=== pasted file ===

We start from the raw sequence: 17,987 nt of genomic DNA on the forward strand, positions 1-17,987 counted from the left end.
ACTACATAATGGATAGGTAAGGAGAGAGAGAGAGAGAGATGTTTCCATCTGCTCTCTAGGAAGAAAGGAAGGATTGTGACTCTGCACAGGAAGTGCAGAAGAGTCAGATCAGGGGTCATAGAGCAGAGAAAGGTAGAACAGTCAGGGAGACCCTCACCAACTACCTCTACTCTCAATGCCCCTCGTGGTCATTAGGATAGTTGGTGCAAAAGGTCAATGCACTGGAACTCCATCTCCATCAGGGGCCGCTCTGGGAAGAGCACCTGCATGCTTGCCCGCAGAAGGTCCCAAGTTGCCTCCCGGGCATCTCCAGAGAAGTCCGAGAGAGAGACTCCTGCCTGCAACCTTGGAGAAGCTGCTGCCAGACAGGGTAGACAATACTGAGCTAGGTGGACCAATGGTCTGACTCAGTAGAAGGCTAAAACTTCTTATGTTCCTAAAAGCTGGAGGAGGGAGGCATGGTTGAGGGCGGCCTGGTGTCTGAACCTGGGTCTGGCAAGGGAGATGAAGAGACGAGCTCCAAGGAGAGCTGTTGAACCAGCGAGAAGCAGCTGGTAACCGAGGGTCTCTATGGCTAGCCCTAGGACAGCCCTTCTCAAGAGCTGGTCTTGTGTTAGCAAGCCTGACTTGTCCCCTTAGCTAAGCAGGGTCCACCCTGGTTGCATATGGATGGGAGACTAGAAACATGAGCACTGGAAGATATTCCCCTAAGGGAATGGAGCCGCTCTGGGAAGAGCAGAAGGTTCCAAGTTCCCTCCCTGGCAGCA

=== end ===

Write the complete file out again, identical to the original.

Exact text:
We start from the raw sequence: 17,987 nt of genomic DNA on the forward strand, positions 1-17,987 counted from the left end.
ACTACATAATGGATAGGTAAGGAGAGAGAGAGAGAGAGATGTTTCCATCTGCTCTCTAGGAAGAAAGGAAGGATTGTGACTCTGCACAGGAAGTGCAGAAGAGTCAGATCAGGGGTCATAGAGCAGAGAAAGGTAGAACAGTCAGGGAGACCCTCACCAACTACCTCTACTCTCAATGCCCCTCGTGGTCATTAGGATAGTTGGTGCAAAAGGTCAATGCACTGGAACTCCATCTCCATCAGGGGCCGCTCTGGGAAGAGCACCTGCATGCTTGCCCGCAGAAGGTCCCAAGTTGCCTCCCGGGCATCTCCAGAGAAGTCCGAGAGAGAGACTCCTGCCTGCAACCTTGGAGAAGCTGCTGCCAGACAGGGTAGACAATACTGAGCTAGGTGGACCAATGGTCTGACTCAGTAGAAGGCTAAAACTTCTTATGTTCCTAAAAGCTGGAGGAGGGAGGCATGGTTGAGGGCGGCCTGGTGTCTGAACCTGGGTCTGGCAAGGGAGATGAAGAGACGAGCTCCAAGGAGAGCTGTTGAACCAGCGAGAAGCAGCTGGTAACCGAGGGTCTCTATGGCTAGCCCTAGGACAGCCCTTCTCAAGAGCTGGTCTTGTGTTAGCAAGCCTGACTTGTCCCCTTAGCTAAGCAGGGTCCACCCTGGTTGCATATGGATGGGAGACTAGAAACATGAGCACTGGAAGATATTCCCCTAAGGGAATGGAGCCGCTCTGGGAAGAGCAGAAGGTTCCAAGTTCCCTCCCTGGCAGCA